Markakis focused on win, not notable HR

Veteran ends homerless drought amid challenging season

Markakis focused on win, not notable HR

ATLANTA -- When Nick Markakis signed with the Braves in December, there was not much reason to believe that a home run in the first inning of a late July game would garner much attention. But as the veteran outfielder has battled back from offseason neck surgery, he has been forced to remain patient.

Markakis' two-run shot off Brandon Beachy in the Braves' 7-5 win over the Dodgers on Monday night was his first home run since Sept. 25, a span of 356 at-bats. Though the Braves right fielder was aware of why the event was significant, he was more satisfied with the outcome it helped produce.

"We won a ballgame, that's the main thing," said Markakis, who signed a four-year, $44 million contract with Atlanta. "I'm just up there trying to get on base and take hits however they come, whether it's singles, doubles, triples or home runs, I really don't care. I'm just trying to get my hits and help win a ballgame."

Markakis' homer to straightaway center field sparked what was just his second two-hit game this month. Despite hitting just .200 through his first 15 games this month, the 31-year-old has batted .289 with a .736 OPS over the course of a season that has been much more challenging than he might have expected.

"I don't care if he has no home runs, one home run or 30 home runs," Braves manager Fredi Gonzalez said. "He always gives you great at-bats and comes up big. He gets on base and makes people work. He's a great, pure hitter for us."

Along with getting used to not being a part of the Orioles' organization for the first time in his professional career, Markakis has dealt with physical challenges coming back from a neck surgery similar to the one that altered Peyton Manning's career in the National Football League.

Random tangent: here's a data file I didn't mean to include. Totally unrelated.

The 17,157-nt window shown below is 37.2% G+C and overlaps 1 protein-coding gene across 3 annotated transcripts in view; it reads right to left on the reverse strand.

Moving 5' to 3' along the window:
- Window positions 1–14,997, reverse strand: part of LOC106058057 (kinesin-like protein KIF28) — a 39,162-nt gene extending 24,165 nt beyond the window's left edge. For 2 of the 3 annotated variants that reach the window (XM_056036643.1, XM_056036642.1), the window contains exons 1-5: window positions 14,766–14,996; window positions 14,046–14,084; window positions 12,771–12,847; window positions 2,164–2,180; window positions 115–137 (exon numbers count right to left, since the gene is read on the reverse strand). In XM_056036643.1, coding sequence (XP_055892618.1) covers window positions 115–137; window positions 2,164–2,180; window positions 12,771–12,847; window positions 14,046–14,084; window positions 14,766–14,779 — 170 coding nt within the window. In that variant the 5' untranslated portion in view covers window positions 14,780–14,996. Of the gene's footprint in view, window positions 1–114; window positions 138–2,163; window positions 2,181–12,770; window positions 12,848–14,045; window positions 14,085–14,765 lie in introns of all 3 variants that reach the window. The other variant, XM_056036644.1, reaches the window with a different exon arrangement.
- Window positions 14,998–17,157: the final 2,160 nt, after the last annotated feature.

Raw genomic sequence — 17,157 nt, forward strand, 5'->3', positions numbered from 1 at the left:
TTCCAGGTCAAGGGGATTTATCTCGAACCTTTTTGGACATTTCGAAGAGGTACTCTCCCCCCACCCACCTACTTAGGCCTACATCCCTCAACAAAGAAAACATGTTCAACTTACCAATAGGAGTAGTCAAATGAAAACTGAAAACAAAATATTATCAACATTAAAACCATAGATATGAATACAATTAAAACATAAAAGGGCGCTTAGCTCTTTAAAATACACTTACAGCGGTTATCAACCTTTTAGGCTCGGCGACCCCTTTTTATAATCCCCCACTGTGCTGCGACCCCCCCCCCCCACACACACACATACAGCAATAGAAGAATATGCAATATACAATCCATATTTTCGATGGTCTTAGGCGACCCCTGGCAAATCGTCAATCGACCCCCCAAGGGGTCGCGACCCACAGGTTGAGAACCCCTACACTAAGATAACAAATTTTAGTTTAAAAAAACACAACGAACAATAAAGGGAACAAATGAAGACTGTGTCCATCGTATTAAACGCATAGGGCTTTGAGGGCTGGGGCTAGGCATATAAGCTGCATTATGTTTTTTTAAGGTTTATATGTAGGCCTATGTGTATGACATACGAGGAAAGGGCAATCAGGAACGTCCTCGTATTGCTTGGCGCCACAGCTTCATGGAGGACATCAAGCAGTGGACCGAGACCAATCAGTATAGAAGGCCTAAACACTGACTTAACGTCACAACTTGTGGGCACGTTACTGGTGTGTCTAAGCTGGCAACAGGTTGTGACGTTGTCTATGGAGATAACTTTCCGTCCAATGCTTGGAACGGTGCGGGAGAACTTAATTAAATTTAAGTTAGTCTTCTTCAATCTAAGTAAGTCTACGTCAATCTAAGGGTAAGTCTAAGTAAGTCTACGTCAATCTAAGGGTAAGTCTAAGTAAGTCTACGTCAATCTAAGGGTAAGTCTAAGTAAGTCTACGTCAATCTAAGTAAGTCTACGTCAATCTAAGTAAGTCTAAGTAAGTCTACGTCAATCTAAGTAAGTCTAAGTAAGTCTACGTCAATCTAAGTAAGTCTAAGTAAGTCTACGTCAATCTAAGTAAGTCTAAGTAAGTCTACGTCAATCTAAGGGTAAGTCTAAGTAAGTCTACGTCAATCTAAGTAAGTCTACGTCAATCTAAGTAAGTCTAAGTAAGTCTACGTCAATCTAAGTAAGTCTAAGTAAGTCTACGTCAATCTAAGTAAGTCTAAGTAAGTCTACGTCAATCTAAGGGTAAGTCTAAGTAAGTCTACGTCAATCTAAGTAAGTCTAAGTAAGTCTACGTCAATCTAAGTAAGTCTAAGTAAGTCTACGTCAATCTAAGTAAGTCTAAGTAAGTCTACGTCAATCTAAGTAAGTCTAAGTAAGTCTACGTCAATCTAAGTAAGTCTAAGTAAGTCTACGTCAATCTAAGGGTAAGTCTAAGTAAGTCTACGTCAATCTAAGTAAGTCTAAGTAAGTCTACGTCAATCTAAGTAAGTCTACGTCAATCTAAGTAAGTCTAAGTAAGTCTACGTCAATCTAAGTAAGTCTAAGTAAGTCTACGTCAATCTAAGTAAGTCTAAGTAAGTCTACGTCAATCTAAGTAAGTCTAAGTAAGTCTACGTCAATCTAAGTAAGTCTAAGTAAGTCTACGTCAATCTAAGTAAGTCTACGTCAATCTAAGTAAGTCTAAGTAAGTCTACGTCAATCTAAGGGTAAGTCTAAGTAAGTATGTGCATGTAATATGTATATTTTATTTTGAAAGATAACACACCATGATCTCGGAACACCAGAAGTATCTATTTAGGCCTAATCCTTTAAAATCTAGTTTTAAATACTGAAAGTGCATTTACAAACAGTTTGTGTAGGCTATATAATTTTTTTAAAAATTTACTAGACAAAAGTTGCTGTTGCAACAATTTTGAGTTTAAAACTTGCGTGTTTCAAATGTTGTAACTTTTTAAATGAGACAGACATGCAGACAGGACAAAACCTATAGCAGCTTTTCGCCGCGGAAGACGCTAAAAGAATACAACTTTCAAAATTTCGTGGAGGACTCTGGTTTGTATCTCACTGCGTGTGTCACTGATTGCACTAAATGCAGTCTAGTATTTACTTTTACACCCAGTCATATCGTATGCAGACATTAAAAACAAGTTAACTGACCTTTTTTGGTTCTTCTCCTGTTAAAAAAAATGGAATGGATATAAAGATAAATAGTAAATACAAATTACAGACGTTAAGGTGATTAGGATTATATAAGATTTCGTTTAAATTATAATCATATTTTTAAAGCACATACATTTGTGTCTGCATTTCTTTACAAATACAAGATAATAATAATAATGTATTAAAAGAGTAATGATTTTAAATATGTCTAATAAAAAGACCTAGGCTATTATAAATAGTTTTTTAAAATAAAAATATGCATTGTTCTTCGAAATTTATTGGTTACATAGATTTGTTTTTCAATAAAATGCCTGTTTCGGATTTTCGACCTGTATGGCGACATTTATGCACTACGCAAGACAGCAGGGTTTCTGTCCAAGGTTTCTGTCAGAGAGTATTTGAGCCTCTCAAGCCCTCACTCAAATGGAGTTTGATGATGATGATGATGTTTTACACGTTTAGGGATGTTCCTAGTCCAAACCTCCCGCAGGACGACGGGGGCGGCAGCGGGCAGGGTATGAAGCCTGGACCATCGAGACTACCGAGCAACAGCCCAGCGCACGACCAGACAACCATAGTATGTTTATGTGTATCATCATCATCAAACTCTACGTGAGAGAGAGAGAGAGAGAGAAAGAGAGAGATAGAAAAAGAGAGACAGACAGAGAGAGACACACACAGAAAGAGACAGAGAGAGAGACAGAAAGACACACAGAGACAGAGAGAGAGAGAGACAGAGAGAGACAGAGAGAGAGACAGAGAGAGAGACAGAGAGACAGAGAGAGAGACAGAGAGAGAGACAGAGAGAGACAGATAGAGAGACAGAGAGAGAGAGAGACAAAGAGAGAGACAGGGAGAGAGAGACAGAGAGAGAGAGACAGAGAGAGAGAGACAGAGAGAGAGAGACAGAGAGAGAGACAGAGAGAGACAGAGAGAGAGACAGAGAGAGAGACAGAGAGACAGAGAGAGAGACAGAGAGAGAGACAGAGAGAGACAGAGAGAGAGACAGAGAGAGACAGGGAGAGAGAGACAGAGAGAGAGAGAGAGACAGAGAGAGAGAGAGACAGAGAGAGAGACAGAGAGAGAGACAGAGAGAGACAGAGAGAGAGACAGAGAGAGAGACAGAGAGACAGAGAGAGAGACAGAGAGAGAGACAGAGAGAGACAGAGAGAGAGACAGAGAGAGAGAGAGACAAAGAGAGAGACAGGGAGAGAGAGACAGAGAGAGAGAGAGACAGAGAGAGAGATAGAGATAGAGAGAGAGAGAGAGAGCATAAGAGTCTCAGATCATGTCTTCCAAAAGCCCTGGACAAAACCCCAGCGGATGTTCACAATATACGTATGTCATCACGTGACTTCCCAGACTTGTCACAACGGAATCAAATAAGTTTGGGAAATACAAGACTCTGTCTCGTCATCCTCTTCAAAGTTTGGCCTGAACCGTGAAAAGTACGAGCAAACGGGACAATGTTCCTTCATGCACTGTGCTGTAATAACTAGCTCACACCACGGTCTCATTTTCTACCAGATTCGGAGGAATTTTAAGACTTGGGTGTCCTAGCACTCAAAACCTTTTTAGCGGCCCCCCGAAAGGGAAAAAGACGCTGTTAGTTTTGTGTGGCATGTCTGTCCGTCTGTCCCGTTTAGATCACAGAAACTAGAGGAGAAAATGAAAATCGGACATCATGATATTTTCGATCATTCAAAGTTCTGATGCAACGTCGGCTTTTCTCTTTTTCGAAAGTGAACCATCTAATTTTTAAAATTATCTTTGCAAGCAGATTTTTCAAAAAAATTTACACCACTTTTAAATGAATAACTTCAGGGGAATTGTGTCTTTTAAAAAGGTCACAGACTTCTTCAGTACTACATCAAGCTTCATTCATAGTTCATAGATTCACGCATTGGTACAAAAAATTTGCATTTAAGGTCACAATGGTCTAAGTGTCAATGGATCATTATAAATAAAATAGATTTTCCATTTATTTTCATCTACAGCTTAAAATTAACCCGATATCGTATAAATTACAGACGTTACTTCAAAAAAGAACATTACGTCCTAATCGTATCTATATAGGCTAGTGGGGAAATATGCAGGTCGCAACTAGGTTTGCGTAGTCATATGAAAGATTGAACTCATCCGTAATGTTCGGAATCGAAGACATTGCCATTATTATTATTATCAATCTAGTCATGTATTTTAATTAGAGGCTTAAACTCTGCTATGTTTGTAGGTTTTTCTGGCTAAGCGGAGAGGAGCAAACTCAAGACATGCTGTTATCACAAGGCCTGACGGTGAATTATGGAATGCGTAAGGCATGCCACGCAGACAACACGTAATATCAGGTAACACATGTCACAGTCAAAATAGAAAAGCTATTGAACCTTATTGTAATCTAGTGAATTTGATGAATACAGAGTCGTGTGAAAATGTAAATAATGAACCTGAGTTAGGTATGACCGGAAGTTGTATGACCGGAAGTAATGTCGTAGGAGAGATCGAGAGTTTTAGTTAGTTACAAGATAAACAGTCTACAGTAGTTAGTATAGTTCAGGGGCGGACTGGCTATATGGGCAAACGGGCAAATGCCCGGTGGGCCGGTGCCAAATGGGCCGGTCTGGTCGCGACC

Still, Markakis has quietly gone about his business while showing that same determination and competitive spirit that made him one of Orioles manager Buck Showalter's favorite players. Despite his limitations, he has started 92 of the Braves' 93 games this year and accepted the circumstances that have forced him to spend time at each of the lineup's first four spots.

"That's the biggest thing, being out there," Markakis said. "You can't contribute when you are on the bench. It's tough to play every day. You look across baseball and you don't see many guys do it, but I take a lot of pride in it and I know a lot of guys do. It's one thing going out there to play every other day, but to be out there every day, facing whoever is out there, it's a grind. It's tough and I like the challenge."

Mark Bowman is a reporter for MLB.com. This story was not subject to the approval of Major League Baseball or its clubs.